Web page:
Dangers of Letting Neighbors Borrow Your WiFi
By Leo Notenboom
I have a home network with three computers (two desktops connected with ethernet cables to a Linksys router; laptop is wireless). The wireless signal is encrypted and I gave my next-door neighbors my network key so they can wirelessly connect just to check email, do banking, etc. They are not on my home network, but can they still see where I am surfing (such as my bank site with passcodes, etc.)?
Let me, at least, make one important correction to what you’ve described:
If you give someone access to your wireless access point, you have given them access to your home network.
They’re on it.
Now, what they can see depends on a number of things but to be blunt…
I hope you trust them.
A Wireless Connection
It’s important to realize that a wireless connection – regardless of how your hardware is set up – is a connection to your network.
A very common scenario looks like this:
That’s a simple setup where multiple computers are connected to the internet via a single device: a wireless router. Some computers are wired, and some computers are connected via the wireless connection.
It’s important to realize that this is exactly equivalent to this:
A wireless router just puts the wireless access point in the same box as the router itself, but in either case it’s nothing more than a connection to your local network.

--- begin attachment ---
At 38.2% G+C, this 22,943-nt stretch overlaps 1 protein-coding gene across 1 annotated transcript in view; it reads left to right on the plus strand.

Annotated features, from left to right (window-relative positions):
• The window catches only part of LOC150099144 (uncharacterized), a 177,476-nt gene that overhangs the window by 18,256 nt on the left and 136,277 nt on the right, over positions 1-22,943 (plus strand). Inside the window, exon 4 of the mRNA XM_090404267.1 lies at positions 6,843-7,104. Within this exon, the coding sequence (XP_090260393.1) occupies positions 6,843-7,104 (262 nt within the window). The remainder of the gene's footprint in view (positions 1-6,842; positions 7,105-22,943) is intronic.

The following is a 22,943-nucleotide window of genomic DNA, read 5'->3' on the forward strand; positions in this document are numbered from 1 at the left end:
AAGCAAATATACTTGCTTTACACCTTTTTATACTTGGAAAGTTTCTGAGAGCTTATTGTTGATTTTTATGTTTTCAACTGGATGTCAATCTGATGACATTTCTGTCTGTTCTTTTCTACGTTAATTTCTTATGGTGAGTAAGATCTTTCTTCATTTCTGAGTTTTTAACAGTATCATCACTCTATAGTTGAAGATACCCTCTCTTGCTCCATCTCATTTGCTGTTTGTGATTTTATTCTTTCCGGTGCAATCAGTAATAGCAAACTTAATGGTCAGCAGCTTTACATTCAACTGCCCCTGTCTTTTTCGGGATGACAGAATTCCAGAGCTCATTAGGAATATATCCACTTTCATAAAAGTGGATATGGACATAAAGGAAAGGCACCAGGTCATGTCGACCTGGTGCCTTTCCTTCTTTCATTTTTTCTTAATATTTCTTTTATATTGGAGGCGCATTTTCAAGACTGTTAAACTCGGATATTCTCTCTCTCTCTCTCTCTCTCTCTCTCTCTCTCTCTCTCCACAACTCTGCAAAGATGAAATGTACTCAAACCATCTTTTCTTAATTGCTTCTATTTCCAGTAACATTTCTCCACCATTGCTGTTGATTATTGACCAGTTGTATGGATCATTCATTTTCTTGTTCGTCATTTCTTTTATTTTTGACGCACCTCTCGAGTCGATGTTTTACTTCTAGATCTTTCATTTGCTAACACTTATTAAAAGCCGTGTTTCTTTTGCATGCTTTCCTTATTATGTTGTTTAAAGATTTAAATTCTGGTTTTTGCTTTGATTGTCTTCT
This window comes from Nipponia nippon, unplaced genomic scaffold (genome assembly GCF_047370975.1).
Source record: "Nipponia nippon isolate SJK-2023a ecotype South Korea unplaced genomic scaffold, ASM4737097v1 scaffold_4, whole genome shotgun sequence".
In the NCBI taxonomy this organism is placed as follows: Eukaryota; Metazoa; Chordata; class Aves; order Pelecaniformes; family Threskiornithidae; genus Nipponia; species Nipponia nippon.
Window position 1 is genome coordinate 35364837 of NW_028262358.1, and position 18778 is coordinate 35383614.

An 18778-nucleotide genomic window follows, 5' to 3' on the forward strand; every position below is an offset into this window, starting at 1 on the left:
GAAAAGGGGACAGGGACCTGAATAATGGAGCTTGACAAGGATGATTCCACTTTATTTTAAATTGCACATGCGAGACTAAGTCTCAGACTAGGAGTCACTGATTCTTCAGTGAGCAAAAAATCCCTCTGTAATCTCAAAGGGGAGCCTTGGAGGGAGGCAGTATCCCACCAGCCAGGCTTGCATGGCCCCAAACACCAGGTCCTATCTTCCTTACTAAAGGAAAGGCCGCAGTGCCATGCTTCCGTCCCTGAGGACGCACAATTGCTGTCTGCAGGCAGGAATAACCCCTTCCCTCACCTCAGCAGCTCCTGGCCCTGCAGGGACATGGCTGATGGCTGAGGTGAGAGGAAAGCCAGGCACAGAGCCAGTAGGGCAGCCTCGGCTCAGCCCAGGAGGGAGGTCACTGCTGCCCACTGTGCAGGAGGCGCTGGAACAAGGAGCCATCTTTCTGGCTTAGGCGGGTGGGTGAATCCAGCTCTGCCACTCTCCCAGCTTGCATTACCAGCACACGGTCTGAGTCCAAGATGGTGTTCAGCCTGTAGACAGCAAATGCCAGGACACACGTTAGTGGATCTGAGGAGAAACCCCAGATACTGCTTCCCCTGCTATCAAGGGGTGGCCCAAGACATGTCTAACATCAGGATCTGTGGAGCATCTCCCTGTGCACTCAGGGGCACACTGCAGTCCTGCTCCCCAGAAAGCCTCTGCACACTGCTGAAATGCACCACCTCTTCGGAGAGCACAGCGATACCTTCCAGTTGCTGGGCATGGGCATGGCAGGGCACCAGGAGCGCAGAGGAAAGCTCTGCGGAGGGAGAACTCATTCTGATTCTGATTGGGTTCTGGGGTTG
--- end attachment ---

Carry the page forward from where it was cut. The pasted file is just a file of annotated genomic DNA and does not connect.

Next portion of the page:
And of course machines on your local network should all be able to “see” each other.
About That Encryption
It’s good that your wireless access point is using encryption, but it’s important to realize what it does and does not do.
By giving your neighbor the password you’ve given them the encryption password. As a result, the encryption is not affecting your security with respect to them at all. It’s as if they were connected directly to your network – because they are. It’s almost the same thing as having given them a wired connection to your router.
The encryption prevent others – people to whom you have not given the password – from accessing your network.
But that’s all.
This post is excerpted with permission from Leo Notenboom.
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